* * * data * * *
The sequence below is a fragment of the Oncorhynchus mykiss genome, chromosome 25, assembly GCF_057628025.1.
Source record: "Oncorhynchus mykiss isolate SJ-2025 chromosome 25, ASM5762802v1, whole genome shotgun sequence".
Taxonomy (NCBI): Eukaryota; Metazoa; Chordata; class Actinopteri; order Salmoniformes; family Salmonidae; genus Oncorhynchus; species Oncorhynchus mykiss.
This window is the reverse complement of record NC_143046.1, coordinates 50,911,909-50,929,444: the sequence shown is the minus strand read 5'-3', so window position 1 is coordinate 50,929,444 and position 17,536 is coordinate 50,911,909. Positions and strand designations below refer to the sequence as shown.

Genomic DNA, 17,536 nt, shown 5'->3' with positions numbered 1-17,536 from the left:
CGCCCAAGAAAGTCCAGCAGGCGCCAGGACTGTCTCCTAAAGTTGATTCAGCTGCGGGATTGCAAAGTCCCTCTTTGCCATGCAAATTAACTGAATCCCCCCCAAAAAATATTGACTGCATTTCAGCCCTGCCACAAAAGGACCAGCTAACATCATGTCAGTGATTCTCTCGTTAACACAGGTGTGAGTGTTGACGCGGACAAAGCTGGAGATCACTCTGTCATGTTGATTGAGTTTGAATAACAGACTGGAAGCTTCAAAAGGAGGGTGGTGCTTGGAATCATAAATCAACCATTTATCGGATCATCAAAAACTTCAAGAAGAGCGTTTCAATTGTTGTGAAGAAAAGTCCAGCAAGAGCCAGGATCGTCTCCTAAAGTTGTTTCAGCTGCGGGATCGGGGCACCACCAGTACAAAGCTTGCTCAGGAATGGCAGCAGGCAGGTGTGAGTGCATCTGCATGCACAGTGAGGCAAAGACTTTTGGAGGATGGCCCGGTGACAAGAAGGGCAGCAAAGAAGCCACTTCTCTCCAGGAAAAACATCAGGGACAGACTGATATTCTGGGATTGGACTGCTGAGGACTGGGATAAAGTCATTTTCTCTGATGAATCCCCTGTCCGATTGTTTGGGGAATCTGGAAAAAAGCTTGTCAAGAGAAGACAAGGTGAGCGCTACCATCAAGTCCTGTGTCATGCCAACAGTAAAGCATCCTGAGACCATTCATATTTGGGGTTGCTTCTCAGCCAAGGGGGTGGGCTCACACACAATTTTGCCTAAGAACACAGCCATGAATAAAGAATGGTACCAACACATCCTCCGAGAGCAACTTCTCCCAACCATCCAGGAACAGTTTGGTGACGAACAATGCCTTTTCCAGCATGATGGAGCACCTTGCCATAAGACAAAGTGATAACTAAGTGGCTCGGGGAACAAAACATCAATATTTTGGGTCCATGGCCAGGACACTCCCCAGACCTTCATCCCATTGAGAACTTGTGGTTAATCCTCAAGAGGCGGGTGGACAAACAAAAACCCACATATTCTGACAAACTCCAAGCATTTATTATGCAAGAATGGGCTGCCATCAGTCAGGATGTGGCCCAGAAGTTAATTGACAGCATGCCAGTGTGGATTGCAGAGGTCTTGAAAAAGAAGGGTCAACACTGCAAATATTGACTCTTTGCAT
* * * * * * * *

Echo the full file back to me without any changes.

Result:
The sequence below is a fragment of the Oncorhynchus mykiss genome, chromosome 25, assembly GCF_057628025.1.
Source record: "Oncorhynchus mykiss isolate SJ-2025 chromosome 25, ASM5762802v1, whole genome shotgun sequence".
Taxonomy (NCBI): Eukaryota; Metazoa; Chordata; class Actinopteri; order Salmoniformes; family Salmonidae; genus Oncorhynchus; species Oncorhynchus mykiss.
This window is the reverse complement of record NC_143046.1, coordinates 50,911,909-50,929,444: the sequence shown is the minus strand read 5'-3', so window position 1 is coordinate 50,929,444 and position 17,536 is coordinate 50,911,909. Positions and strand designations below refer to the sequence as shown.

Genomic DNA, 17,536 nt, shown 5'->3' with positions numbered 1-17,536 from the left:
CGCCCAAGAAAGTCCAGCAGGCGCCAGGACTGTCTCCTAAAGTTGATTCAGCTGCGGGATTGCAAAGTCCCTCTTTGCCATGCAAATTAACTGAATCCCCCCCAAAAAATATTGACTGCATTTCAGCCCTGCCACAAAAGGACCAGCTAACATCATGTCAGTGATTCTCTCGTTAACACAGGTGTGAGTGTTGACGCGGACAAAGCTGGAGATCACTCTGTCATGTTGATTGAGTTTGAATAACAGACTGGAAGCTTCAAAAGGAGGGTGGTGCTTGGAATCATAAATCAACCATTTATCGGATCATCAAAAACTTCAAGAAGAGCGTTTCAATTGTTGTGAAGAAAAGTCCAGCAAGAGCCAGGATCGTCTCCTAAAGTTGTTTCAGCTGCGGGATCGGGGCACCACCAGTACAAAGCTTGCTCAGGAATGGCAGCAGGCAGGTGTGAGTGCATCTGCATGCACAGTGAGGCAAAGACTTTTGGAGGATGGCCCGGTGACAAGAAGGGCAGCAAAGAAGCCACTTCTCTCCAGGAAAAACATCAGGGACAGACTGATATTCTGGGATTGGACTGCTGAGGACTGGGATAAAGTCATTTTCTCTGATGAATCCCCTGTCCGATTGTTTGGGGAATCTGGAAAAAAGCTTGTCAAGAGAAGACAAGGTGAGCGCTACCATCAAGTCCTGTGTCATGCCAACAGTAAAGCATCCTGAGACCATTCATATTTGGGGTTGCTTCTCAGCCAAGGGGGTGGGCTCACACACAATTTTGCCTAAGAACACAGCCATGAATAAAGAATGGTACCAACACATCCTCCGAGAGCAACTTCTCCCAACCATCCAGGAACAGTTTGGTGACGAACAATGCCTTTTCCAGCATGATGGAGCACCTTGCCATAAGACAAAGTGATAACTAAGTGGCTCGGGGAACAAAACATCAATATTTTGGGTCCATGGCCAGGACACTCCCCAGACCTTCATCCCATTGAGAACTTGTGGTTAATCCTCAAGAGGCGGGTGGACAAACAAAAACCCACATATTCTGACAAACTCCAAGCATTTATTATGCAAGAATGGGCTGCCATCAGTCAGGATGTGGCCCAGAAGTTAATTGACAGCATGCCAGTGTGGATTGCAGAGGTCTTGAAAAAGAAGGGTCAACACTGCAAATATTGACTCTTTGCAT